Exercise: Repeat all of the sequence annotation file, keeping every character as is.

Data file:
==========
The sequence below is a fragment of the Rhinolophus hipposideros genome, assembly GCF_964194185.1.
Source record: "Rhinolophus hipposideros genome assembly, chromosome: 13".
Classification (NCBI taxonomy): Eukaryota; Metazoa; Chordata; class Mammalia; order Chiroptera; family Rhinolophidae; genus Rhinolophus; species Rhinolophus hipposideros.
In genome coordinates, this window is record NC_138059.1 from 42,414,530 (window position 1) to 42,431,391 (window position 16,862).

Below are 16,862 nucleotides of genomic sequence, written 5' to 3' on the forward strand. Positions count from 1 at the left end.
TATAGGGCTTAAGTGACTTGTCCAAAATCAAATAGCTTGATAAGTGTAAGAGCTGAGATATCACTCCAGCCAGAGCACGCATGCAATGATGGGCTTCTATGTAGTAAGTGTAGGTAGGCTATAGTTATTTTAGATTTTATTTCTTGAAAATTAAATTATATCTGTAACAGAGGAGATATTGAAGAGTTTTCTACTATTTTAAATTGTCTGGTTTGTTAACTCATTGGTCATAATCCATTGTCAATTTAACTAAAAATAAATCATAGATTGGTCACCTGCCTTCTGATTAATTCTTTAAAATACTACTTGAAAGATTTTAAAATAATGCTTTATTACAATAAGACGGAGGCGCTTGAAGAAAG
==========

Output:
The sequence below is a fragment of the Rhinolophus hipposideros genome, assembly GCF_964194185.1.
Source record: "Rhinolophus hipposideros genome assembly, chromosome: 13".
Classification (NCBI taxonomy): Eukaryota; Metazoa; Chordata; class Mammalia; order Chiroptera; family Rhinolophidae; genus Rhinolophus; species Rhinolophus hipposideros.
In genome coordinates, this window is record NC_138059.1 from 42,414,530 (window position 1) to 42,431,391 (window position 16,862).

Below are 16,862 nucleotides of genomic sequence, written 5' to 3' on the forward strand. Positions count from 1 at the left end.
TATAGGGCTTAAGTGACTTGTCCAAAATCAAATAGCTTGATAAGTGTAAGAGCTGAGATATCACTCCAGCCAGAGCACGCATGCAATGATGGGCTTCTATGTAGTAAGTGTAGGTAGGCTATAGTTATTTTAGATTTTATTTCTTGAAAATTAAATTATATCTGTAACAGAGGAGATATTGAAGAGTTTTCTACTATTTTAAATTGTCTGGTTTGTTAACTCATTGGTCATAATCCATTGTCAATTTAACTAAAAATAAATCATAGATTGGTCACCTGCCTTCTGATTAATTCTTTAAAATACTACTTGAAAGATTTTAAAATAATGCTTTATTACAATAAGACGGAGGCGCTTGAAGAAAG